Many people believe that you just show up wherever the action and media attention is. It’s important for people to know that you and your National Action Network (NAN) are the ones who work to bring national attention to these cases in the ﬁrst place. For example, it was your organization, NAN, that brought national attention to Trayvon Martin’s murder and to George Floyd’s murder. Without your hard work, the world wouldn’t know the names Trayvon Martin or George Floyd. Why isn’t this common knowledge?
A lot of the media just doesn’t say it. Ben Crump (attorney for the Floyd family) and the families have said it. In fact, Breonna Taylor’s mother’s ﬁrst interview was on my show (MSNBC’s "PoliticsNation"). They couldn’t get a national show before my show. Sybrina Fulton (Trayvon Martin’s mother) wrote about it her book on Trayvon. Ben Crump brought them to New York to ask me to blow up Trayvon (in the media). Trayvon had been buried for two weeks. I didn’t even know about Trayvon until they came and met with me in my ofﬁce. We made it an issue and called the ﬁrst rally and had about 10,000 people out there. It ended up being the day my mother died, and I went ahead with the rally anyway. I said in the eulogy to George Floyd that people call me to blow things up, and I have an infrastructure with NAN where we support the family, we help them get legal advice and media advice, and we stay with them. Sometimes people can’t cover their expenses if they need to do a rally. Some of them need to pay their rent, and NAN helps with that. They call us because they know we’ll come.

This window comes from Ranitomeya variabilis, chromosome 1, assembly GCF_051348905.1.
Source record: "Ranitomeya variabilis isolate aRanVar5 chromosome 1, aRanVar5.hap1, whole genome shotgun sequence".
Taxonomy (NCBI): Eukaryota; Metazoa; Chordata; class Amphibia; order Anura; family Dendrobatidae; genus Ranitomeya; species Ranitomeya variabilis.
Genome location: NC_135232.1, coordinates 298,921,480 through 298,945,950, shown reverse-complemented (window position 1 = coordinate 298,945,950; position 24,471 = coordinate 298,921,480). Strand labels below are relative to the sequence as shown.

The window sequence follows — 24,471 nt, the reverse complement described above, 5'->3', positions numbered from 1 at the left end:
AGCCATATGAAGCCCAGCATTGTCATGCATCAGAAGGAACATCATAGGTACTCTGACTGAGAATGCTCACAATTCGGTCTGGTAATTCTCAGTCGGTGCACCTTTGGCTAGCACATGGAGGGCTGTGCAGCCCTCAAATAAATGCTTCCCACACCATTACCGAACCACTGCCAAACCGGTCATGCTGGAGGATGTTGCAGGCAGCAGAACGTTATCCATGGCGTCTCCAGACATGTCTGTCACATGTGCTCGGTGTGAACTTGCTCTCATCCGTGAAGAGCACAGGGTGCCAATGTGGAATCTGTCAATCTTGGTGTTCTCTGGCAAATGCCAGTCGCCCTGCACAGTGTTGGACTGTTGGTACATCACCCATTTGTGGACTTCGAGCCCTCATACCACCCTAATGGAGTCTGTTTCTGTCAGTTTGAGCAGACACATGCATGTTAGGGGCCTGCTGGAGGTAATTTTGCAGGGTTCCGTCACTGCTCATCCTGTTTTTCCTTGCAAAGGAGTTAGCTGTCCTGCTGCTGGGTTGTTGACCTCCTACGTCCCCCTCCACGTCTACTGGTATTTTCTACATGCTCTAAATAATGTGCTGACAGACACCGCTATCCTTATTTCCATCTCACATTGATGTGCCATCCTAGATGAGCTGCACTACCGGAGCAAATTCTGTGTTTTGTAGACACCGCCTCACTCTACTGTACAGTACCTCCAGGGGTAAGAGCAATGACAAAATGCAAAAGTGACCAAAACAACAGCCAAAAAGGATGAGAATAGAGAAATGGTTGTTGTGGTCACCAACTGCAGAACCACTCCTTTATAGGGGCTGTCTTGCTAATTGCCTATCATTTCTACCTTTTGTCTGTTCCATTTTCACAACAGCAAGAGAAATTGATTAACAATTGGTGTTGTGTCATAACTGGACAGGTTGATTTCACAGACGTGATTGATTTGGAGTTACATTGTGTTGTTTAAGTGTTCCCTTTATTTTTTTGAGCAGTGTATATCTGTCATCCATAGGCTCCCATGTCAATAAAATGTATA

Who is your heir apparent once you reach a certain age and you are no longer able to do this work?
That would come up through the ranks of NAN. We have a lot of young people in our youth and college division, and some of them have a lot of potential. It is not up to me to choose who it will be, but I think it will come up from the ranks of the movement. That is why I built an organization. The point person before me was Rev. Jesse Jackson who was one of my mentors, but he didn’t choose me. Cream rises to the top. You’re going to take a lot of scrutiny. You’re going to take a lot of attacks. I’ve been stabbed and done time in jail for marching. There is a downside to this, and not everybody is built for that.